ABSTRACT: In recent years, there has been a growing understanding that organizational culture is related to an organization's performance. However, few studies have examined organizational culture in medical group practices. The purpose of this study was to examine the relationship of organizational culture on provider job satisfaction and perceived clinical effectiveness in primary care pediatric practices. This cross-sectional study included 36 primary care pediatric practices located in Connecticut. There were 374 participants in this study, which included 127 clinicians and 247 nonclinicians. Office managers completed a questionnaire that recorded staff and practice characteristics; all participants completed the Organizational Culture Scale, a questionnaire that assessed the practice on four cultural domains (i.e., group, developmental, rational, and hierarchical), and the Primary Care Organizational Questionnaire that evaluated perceived effectiveness and job satisfaction. Hierarchical linear models using a restricted maximum likelihood estimation method were used to evaluate whether the practice culture types predicted job satisfaction and perceived effectiveness. Group culture was positively associated with both satisfaction and perceived effectiveness. In contrast, hierarchical and rational culture were negatively associated with both job satisfaction and perceived effectiveness. These relationships were true for clinicians, nonclinicians, and the practice as a whole. Our study demonstrates that practice culture is associated with job satisfaction and perceived clinical effectiveness and that a group culture was associated with high job satisfaction and perceived effectiveness.Health care management review 10/2010; 35(4):365-71. DOI:10.1097/HMR.0b013e3181edd957 · 1.30 Impact Factor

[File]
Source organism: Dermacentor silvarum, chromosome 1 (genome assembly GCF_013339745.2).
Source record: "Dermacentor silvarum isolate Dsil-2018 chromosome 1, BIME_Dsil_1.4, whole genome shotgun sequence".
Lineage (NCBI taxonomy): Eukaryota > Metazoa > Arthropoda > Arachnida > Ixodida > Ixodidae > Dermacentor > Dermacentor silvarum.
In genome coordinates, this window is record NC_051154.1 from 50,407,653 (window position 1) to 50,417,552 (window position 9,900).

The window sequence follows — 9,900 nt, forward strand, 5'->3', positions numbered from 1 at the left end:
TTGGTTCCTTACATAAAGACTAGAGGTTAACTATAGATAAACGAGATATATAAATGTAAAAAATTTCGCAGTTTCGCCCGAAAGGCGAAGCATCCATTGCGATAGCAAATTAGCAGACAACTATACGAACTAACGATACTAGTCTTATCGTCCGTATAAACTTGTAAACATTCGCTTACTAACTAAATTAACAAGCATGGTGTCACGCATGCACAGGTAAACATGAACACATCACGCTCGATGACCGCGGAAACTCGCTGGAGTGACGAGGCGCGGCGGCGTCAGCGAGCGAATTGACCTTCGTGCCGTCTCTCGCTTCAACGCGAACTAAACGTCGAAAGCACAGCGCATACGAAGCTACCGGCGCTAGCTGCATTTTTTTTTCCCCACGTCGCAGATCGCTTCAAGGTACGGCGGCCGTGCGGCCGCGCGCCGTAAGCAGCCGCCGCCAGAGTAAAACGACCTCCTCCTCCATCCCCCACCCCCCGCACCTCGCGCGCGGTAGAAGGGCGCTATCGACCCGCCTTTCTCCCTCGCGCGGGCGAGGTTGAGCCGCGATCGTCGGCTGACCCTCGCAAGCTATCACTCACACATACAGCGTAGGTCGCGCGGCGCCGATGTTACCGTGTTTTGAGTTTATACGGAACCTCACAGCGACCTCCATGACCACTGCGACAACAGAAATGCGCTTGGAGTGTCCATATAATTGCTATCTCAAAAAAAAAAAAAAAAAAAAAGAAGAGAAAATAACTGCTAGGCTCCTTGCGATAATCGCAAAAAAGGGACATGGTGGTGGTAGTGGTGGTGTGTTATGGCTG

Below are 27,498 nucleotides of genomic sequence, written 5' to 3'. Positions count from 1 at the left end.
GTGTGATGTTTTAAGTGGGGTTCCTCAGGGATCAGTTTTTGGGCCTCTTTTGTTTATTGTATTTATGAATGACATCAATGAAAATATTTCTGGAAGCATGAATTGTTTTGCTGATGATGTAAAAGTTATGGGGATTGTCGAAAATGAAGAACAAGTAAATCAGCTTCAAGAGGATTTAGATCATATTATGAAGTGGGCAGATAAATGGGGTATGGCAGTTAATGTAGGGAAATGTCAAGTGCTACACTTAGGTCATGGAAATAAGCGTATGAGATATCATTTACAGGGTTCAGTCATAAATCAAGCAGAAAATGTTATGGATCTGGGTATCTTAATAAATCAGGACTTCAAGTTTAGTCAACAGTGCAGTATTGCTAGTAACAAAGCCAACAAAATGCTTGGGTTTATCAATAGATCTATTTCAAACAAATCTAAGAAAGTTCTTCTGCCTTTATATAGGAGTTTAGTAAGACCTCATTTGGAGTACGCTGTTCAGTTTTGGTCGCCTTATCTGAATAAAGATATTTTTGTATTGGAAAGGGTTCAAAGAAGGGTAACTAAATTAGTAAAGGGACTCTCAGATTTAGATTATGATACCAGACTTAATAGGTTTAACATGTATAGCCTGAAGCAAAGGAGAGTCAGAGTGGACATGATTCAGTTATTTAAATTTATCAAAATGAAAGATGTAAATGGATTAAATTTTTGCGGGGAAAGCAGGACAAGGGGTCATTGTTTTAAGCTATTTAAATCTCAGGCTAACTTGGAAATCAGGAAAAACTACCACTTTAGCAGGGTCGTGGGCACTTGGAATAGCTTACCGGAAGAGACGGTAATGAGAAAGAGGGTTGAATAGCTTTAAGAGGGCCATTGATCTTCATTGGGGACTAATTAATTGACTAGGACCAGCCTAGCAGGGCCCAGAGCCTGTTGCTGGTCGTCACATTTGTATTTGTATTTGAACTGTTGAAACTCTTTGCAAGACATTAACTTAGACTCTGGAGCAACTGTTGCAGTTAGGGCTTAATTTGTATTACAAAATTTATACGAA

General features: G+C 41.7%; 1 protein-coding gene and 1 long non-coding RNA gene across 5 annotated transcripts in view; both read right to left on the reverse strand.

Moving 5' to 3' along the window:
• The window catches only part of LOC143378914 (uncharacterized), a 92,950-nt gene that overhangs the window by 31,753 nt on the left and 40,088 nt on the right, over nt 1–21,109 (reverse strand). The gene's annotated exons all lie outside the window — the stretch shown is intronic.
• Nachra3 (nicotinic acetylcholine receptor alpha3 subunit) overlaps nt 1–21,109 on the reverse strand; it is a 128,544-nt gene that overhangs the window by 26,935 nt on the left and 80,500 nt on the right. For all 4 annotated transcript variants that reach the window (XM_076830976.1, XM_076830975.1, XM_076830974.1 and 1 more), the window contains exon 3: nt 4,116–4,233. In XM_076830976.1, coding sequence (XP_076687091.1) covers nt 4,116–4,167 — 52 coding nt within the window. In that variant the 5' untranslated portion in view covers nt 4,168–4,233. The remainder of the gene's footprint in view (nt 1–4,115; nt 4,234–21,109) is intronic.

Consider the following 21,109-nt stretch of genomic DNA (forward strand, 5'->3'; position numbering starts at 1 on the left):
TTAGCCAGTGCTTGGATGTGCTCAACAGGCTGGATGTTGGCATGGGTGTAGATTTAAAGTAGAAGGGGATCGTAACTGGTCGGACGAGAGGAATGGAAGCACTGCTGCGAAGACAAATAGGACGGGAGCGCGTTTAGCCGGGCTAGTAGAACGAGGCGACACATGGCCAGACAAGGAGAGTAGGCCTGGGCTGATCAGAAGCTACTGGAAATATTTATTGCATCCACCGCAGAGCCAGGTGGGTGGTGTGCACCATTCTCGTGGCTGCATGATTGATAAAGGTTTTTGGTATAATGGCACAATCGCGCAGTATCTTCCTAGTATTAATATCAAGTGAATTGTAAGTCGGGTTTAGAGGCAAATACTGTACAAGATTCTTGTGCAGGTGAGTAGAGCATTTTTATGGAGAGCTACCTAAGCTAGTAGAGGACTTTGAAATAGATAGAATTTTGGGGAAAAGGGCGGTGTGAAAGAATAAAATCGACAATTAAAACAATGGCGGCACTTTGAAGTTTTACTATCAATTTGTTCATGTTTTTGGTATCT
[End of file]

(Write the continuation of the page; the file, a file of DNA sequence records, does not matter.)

Data provided are for informational purposes only. Although carefully collected, accuracy cannot be guaranteed. The impact factor represents a rough estimation of the journal's impact factor and does not reflect the actual current impact factor. Publisher conditions are provided by RoMEO. Differing provisions from the publisher's actual policy or licence agreement may be applicable.